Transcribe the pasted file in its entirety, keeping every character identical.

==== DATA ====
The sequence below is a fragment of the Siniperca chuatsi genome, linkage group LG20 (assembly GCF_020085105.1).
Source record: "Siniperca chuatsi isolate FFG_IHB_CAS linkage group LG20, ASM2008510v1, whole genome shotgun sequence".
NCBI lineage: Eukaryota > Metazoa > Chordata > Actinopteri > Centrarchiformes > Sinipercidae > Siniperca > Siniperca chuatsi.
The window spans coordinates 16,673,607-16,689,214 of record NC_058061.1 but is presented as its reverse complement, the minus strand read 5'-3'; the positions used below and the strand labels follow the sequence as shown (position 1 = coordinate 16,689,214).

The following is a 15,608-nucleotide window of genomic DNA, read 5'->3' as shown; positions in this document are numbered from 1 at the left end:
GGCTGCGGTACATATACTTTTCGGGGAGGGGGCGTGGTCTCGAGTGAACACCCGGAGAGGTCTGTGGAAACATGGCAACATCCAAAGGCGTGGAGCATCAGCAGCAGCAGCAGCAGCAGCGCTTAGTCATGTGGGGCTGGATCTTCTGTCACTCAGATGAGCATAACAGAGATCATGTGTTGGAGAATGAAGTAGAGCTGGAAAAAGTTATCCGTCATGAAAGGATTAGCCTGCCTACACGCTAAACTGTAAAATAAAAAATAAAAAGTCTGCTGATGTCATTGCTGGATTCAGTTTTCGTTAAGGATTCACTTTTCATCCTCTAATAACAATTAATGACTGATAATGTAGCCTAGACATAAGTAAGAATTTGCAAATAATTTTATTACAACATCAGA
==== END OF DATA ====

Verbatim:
The sequence below is a fragment of the Siniperca chuatsi genome, linkage group LG20 (assembly GCF_020085105.1).
Source record: "Siniperca chuatsi isolate FFG_IHB_CAS linkage group LG20, ASM2008510v1, whole genome shotgun sequence".
NCBI lineage: Eukaryota > Metazoa > Chordata > Actinopteri > Centrarchiformes > Sinipercidae > Siniperca > Siniperca chuatsi.
The window spans coordinates 16,673,607-16,689,214 of record NC_058061.1 but is presented as its reverse complement, the minus strand read 5'-3'; the positions used below and the strand labels follow the sequence as shown (position 1 = coordinate 16,689,214).

The following is a 15,608-nucleotide window of genomic DNA, read 5'->3' as shown; positions in this document are numbered from 1 at the left end:
GGCTGCGGTACATATACTTTTCGGGGAGGGGGCGTGGTCTCGAGTGAACACCCGGAGAGGTCTGTGGAAACATGGCAACATCCAAAGGCGTGGAGCATCAGCAGCAGCAGCAGCAGCAGCGCTTAGTCATGTGGGGCTGGATCTTCTGTCACTCAGATGAGCATAACAGAGATCATGTGTTGGAGAATGAAGTAGAGCTGGAAAAAGTTATCCGTCATGAAAGGATTAGCCTGCCTACACGCTAAACTGTAAAATAAAAAATAAAAAGTCTGCTGATGTCATTGCTGGATTCAGTTTTCGTTAAGGATTCACTTTTCATCCTCTAATAACAATTAATGACTGATAATGTAGCCTAGACATAAGTAAGAATTTGCAAATAATTTTATTACAACATCAGA